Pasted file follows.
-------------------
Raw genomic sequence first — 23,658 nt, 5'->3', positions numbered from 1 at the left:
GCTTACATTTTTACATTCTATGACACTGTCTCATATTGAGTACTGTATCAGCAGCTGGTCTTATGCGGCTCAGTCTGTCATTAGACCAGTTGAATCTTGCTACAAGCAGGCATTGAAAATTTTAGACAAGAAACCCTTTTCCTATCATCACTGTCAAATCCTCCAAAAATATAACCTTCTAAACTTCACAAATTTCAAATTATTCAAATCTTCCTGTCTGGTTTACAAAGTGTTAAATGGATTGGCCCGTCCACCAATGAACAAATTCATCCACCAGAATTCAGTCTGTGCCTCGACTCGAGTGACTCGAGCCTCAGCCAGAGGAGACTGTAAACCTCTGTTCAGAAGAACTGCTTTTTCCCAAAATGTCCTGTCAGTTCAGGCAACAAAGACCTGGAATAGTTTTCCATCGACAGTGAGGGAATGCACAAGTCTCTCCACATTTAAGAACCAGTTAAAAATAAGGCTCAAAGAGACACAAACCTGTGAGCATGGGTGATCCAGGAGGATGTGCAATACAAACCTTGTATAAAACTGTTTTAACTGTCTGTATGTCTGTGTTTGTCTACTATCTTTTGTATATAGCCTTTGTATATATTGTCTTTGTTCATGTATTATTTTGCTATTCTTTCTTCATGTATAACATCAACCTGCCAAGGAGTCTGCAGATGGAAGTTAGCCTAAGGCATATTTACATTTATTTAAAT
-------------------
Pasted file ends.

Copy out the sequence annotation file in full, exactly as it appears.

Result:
Raw genomic sequence first — 23,658 nt, 5'->3', positions numbered from 1 at the left:
GCTTACATTTTTACATTCTATGACACTGTCTCATATTGAGTACTGTATCAGCAGCTGGTCTTATGCGGCTCAGTCTGTCATTAGACCAGTTGAATCTTGCTACAAGCAGGCATTGAAAATTTTAGACAAGAAACCCTTTTCCTATCATCACTGTCAAATCCTCCAAAAATATAACCTTCTAAACTTCACAAATTTCAAATTATTCAAATCTTCCTGTCTGGTTTACAAAGTGTTAAATGGATTGGCCCGTCCACCAATGAACAAATTCATCCACCAGAATTCAGTCTGTGCCTCGACTCGAGTGACTCGAGCCTCAGCCAGAGGAGACTGTAAACCTCTGTTCAGAAGAACTGCTTTTTCCCAAAATGTCCTGTCAGTTCAGGCAACAAAGACCTGGAATAGTTTTCCATCGACAGTGAGGGAATGCACAAGTCTCTCCACATTTAAGAACCAGTTAAAAATAAGGCTCAAAGAGACACAAACCTGTGAGCATGGGTGATCCAGGAGGATGTGCAATACAAACCTTGTATAAAACTGTTTTAACTGTCTGTATGTCTGTGTTTGTCTACTATCTTTTGTATATAGCCTTTGTATATATTGTCTTTGTTCATGTATTATTTTGCTATTCTTTCTTCATGTATAACATCAACCTGCCAAGGAGTCTGCAGATGGAAGTTAGCCTAAGGCATATTTACATTTATTTAAAT